When I get home ill pop up my draught of it for you to look at.
Running the wires to the blade connector is a bit tricky though.

this was my take on a speaker relocated into the front portion of the hilt.
in theory it should project the sound more towards the user… or at least that was my intention.

Interesting. Any reason you decided to mount the speaker facing down rather than up towards the blade? Seems like mounting it facing up would make it easier to wire at least.

I drafted a design last year…will post some screenshots once I have a minute.

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It was mk1 and yes I had that same thought.
I initially thought that the sound would project better toward the user this way as you tend to hold a saber in front of you and pointing away so the speaker facing this was would direct sound towards you.
In theory…
I was going to change it to face forwards and see how it changed things.

Ah, okay, that makes sense.

Here is the design that I worked on for a while:

There are slots milled in the emitter that intersect with the speaker chamber. A shroud is installed over the emitter that directs the sound up and into the radial grooves and out next to the blade. I may make a variation of this on the Titanium saber I am designing.

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now that’s cool!
it does beg the question of; “I wonder how it would sound?” :thinking:
maybe using a smaller 20 - 24mm speaker here and a larger 28+mm in the pommel?
kind of like you suggested in your original posts.
super strong and super light!
i like it! :+1:

If I have room I’d like to do dual speakers!

Yes, I’ve always wanted to machine a titanium lightsaber. It just feels right to make such a powerful and elegant weapon out of super strong space-age metal.

It’s going to be a huge pain to make though. You cannot buy titanium tubing with thick walls like you can with aluminum. I’m going to have to start with straight up bar stock, drill, and ream to size. Not to mention titanium is hard to machine to begin with. Plus the chips can catch on fire. :upside_down_face:

Still, the strength of the material means you can get away with some really thin walls and still be okay. It also takes fine threads really well. And it’s just straight up cool!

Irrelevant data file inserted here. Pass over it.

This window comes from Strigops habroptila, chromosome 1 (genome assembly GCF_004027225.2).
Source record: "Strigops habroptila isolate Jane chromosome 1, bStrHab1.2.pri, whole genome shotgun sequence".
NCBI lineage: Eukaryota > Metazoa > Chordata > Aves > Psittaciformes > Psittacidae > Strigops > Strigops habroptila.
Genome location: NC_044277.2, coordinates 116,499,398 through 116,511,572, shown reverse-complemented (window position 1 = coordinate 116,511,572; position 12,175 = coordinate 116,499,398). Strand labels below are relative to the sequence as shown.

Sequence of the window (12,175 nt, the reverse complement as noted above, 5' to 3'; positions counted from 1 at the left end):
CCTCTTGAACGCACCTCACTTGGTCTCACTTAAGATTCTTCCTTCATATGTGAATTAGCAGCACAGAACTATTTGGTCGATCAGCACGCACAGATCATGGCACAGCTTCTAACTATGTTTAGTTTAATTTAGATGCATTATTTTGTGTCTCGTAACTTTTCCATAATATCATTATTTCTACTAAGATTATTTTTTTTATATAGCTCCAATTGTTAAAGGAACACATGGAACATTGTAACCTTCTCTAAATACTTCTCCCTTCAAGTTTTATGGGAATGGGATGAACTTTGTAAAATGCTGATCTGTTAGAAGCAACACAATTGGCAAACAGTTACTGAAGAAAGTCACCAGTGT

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i wish you good fortune on your journey!
post it up when you get going… so cool :sunglasses:

did some further research with running speakers in parallel and what it does to the amp.

running both speakers (4ohm + 4ohm = 8ohm) effectively half’s the total (watt) output from the amplifier. meaning that if we have a 3watt amp, running a duel speaker set up we only get 1.5watts of total power output.
so in turn we only get half the power going to each speaker so volume is reduced.

it could be summarised that each speaker uses half the available power so added together will give us roughly what we would get from a single speaker.

there are two advantages from running a duel speaker set up though.
firstly the amplifier will be less stressed due to not needing as much current to drive the speakers.
secondly each speaker could be mounted at different points in the hilt giving a bi-directional sound.

i have run some basic tests with this and can confirm that the volume was reduced from both speakers.

Half the current means you get half the watts, which means half as much audio.
If you had one 4-ohm speaker and one 4-ohm resistor, you would get one quarter of the audio. Since audio perception is exponential, it’s not easy to hear the difference.

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That being said, could you wire the 4-Ohm speakers is parallel?

The amp can handle 2.8A. So at 4.2V, the maximum current with a 2-ohm speaker set would be 2.1A.

Then again, the wattage would be 8.4W…which I assume is too much for the 3.2W amp?

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The voltage to the amplifier is 5 volts, not 4.2. Also, the calculations you are making would only apply to a square wave. A sine wave has half as much power, which is what is normally used for speaker and amplifier power calculations.

Thus, a 4-ohm speaker will produce 5V * 5V / 4 \Omega / 2 = 3.125 W
Two 4-ohm speakers in parallel would produce 5V * 5V / 2 \Omega / 2 = 6.25 W ,

I’m not entirely sure how to calculate the current through the amplifier/speaker though, as the amplifier generates a 10-volt peak-to-peak PWM at ~300kHz. The speaker coil takes care of smoothing it out, but I’m not sure what that means for the current.


Would the amplifier chip be able to run this sort of power consistently or is it something that is not advertised.